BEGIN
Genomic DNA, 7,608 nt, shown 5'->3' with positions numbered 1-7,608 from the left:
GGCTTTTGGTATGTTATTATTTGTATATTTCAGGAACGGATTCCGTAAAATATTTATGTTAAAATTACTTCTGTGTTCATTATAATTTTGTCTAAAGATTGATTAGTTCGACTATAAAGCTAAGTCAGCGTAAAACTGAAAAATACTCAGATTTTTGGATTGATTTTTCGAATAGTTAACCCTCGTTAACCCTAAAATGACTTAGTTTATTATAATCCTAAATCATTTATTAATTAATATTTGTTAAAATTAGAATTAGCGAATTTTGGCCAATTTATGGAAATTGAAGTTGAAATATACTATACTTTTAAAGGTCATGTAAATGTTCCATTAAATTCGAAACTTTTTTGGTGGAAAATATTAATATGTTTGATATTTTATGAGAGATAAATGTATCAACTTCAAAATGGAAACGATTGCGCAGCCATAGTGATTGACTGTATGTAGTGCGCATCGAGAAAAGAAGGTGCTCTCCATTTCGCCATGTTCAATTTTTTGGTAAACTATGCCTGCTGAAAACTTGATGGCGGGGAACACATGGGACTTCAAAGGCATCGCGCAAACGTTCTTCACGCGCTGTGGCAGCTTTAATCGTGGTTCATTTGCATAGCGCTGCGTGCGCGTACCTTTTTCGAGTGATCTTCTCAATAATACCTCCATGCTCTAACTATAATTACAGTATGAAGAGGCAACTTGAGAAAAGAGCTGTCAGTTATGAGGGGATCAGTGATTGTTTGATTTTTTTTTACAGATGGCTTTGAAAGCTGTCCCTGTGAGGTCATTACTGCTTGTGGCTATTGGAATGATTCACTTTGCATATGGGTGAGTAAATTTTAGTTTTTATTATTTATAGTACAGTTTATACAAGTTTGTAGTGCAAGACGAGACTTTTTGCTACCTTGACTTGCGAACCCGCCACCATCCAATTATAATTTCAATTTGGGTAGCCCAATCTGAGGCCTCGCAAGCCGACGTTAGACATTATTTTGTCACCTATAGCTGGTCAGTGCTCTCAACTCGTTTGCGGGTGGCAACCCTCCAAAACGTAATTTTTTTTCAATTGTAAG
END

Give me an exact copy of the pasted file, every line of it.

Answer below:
Genomic DNA, 7,608 nt, shown 5'->3' with positions numbered 1-7,608 from the left:
GGCTTTTGGTATGTTATTATTTGTATATTTCAGGAACGGATTCCGTAAAATATTTATGTTAAAATTACTTCTGTGTTCATTATAATTTTGTCTAAAGATTGATTAGTTCGACTATAAAGCTAAGTCAGCGTAAAACTGAAAAATACTCAGATTTTTGGATTGATTTTTCGAATAGTTAACCCTCGTTAACCCTAAAATGACTTAGTTTATTATAATCCTAAATCATTTATTAATTAATATTTGTTAAAATTAGAATTAGCGAATTTTGGCCAATTTATGGAAATTGAAGTTGAAATATACTATACTTTTAAAGGTCATGTAAATGTTCCATTAAATTCGAAACTTTTTTGGTGGAAAATATTAATATGTTTGATATTTTATGAGAGATAAATGTATCAACTTCAAAATGGAAACGATTGCGCAGCCATAGTGATTGACTGTATGTAGTGCGCATCGAGAAAAGAAGGTGCTCTCCATTTCGCCATGTTCAATTTTTTGGTAAACTATGCCTGCTGAAAACTTGATGGCGGGGAACACATGGGACTTCAAAGGCATCGCGCAAACGTTCTTCACGCGCTGTGGCAGCTTTAATCGTGGTTCATTTGCATAGCGCTGCGTGCGCGTACCTTTTTCGAGTGATCTTCTCAATAATACCTCCATGCTCTAACTATAATTACAGTATGAAGAGGCAACTTGAGAAAAGAGCTGTCAGTTATGAGGGGATCAGTGATTGTTTGATTTTTTTTTACAGATGGCTTTGAAAGCTGTCCCTGTGAGGTCATTACTGCTTGTGGCTATTGGAATGATTCACTTTGCATATGGGTGAGTAAATTTTAGTTTTTATTATTTATAGTACAGTTTATACAAGTTTGTAGTGCAAGACGAGACTTTTTGCTACCTTGACTTGCGAACCCGCCACCATCCAATTATAATTTCAATTTGGGTAGCCCAATCTGAGGCCTCGCAAGCCGACGTTAGACATTATTTTGTCACCTATAGCTGGTCAGTGCTCTCAACTCGTTTGCGGGTGGCAACCCTCCAAAACGTAATTTTTTTTCAATTGTAAG